Quartz watches are normally not easily included in to the space reserved for luxury wrist watches. In most cases, they lack the finesse and sophistication associated with the expensive mechanical watches created from the stable of Swiss watchmakers par excellence. But, there are rare occasions that call for a closer look at certain quartz watches that are a class apart. The Seiko Astron is a new solar watch with GPS functionality and is certainly worth a place among the luxury watch brands available in the market. The key feature of the watch is its ability to locate your location on the planet and set the time automatically. It uses GPS function to connect to satellites and gain the necessary information on the location as well as the time zone.
Why Seiko chose the name Astron for this watch model? Watch aficionados would be familiar with the close association of the name with the watchmaker. Back in 1969, when they came out with their very first quartz watch, they called it by this name. But, the latest model of the Astron does not have to do anything else at all with that model from nearly half a century back. Seiko is not trying to pay homage to the very first quartz watch from their stable or anything like that.
The main challenge for creating such a watch was in tackling the power management problems. The GPS functionality is definitely going to cause the consumption of a lot of power. Managing the power supply requirements solely on solar energy was a task that was taken up by Seiko with confidence. The end result is a bulky watch at 47 mm in size. As the watch has to incorporate the GPS receivers in to the case, this increased size is quite understandable. Such a big watch is not going to be comfy to wear with a bracelet. But, they do provide you with an option to use a silicon strap and this would certainly make it comfortable on your wrists.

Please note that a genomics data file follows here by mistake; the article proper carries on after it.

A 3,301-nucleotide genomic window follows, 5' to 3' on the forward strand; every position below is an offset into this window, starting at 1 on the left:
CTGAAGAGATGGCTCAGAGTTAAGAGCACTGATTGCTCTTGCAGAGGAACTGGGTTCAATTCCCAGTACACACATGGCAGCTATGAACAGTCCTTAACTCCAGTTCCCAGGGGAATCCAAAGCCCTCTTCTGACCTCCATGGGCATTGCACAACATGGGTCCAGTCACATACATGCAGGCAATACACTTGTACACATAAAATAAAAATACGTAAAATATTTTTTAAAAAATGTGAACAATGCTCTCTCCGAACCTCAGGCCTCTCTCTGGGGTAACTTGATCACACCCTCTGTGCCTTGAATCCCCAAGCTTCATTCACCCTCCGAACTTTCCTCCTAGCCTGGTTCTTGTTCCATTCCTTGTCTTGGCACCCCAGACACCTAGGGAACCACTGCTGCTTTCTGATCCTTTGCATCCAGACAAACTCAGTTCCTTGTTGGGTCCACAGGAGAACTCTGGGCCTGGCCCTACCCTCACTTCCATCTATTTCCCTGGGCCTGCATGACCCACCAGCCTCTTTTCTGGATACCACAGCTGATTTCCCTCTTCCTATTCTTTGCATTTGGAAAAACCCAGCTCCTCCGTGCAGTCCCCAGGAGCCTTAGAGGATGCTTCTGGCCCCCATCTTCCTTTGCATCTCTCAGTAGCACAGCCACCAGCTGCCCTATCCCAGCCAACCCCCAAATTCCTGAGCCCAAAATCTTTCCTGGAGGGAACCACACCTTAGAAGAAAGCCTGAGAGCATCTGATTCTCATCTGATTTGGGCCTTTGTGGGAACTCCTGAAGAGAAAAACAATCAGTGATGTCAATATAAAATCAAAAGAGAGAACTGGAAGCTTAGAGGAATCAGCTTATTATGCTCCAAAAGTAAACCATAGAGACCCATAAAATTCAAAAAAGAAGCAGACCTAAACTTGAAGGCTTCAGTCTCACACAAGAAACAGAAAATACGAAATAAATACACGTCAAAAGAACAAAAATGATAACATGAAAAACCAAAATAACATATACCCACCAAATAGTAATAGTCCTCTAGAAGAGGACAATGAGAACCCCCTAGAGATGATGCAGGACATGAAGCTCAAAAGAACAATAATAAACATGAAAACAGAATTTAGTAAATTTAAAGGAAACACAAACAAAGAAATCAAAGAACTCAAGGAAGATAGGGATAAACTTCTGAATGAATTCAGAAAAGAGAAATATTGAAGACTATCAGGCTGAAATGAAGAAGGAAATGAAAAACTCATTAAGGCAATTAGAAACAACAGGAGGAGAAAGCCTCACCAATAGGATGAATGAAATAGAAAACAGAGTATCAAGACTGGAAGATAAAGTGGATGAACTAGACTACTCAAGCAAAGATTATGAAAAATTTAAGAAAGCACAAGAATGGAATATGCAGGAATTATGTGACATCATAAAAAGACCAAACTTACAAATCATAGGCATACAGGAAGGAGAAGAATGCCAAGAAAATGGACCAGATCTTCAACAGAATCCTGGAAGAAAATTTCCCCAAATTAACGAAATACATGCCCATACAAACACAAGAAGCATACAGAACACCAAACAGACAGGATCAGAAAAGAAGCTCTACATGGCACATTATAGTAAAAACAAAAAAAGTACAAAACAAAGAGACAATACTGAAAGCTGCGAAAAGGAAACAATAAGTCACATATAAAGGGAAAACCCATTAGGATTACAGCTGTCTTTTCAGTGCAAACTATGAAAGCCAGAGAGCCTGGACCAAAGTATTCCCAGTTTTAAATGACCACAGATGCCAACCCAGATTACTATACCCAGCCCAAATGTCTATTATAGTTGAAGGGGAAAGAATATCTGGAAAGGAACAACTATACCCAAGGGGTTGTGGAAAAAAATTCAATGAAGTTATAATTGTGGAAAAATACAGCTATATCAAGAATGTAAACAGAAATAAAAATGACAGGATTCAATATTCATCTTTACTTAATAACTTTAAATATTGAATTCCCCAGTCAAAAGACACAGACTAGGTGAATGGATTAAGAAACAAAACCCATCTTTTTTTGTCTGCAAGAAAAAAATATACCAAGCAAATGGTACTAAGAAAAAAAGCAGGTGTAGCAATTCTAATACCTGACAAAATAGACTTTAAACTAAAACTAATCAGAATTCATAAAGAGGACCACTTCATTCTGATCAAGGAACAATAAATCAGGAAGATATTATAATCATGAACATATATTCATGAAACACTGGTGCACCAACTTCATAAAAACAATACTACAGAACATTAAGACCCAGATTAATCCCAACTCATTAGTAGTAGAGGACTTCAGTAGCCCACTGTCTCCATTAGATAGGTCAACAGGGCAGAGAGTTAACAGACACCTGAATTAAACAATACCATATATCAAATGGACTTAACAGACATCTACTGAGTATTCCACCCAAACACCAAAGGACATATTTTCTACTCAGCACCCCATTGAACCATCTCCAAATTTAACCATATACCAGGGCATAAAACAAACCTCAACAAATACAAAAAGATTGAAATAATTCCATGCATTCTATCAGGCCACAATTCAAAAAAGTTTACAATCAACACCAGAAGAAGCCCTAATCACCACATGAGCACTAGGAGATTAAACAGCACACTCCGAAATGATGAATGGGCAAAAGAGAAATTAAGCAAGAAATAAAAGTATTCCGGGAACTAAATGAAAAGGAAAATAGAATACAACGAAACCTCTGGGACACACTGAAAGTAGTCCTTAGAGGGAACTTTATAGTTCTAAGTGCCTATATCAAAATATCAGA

The Seiko Astron dial has a lot of features incorporated in to it. Other than the hour, minutes and second hands, it does have a date window (located at 3 O’ clock position), a twenty four hour register (located at 6 O’ clock position) and a complex register with the ability to handle a variety of operations located at 10 O’ clock position. This register can provide information on the number of satellites it is connected to at the moment, power indicator on a scale from E (for empty) to F (for full), airplane mode indicator as well as the indicator denoting on/off status of day light savings time. Instead of creating separate indicators for each of these functions, Seiko chose to include it all to the register at 10 O’ clock position.
With the help of its GPS function, the watch is able to accurately pinpoint your location on the planet and choose the appropriate time zone among the 39 existing ones around the globe.
The asking price of the watch is in the range between $ 2,300 and $ 3,850.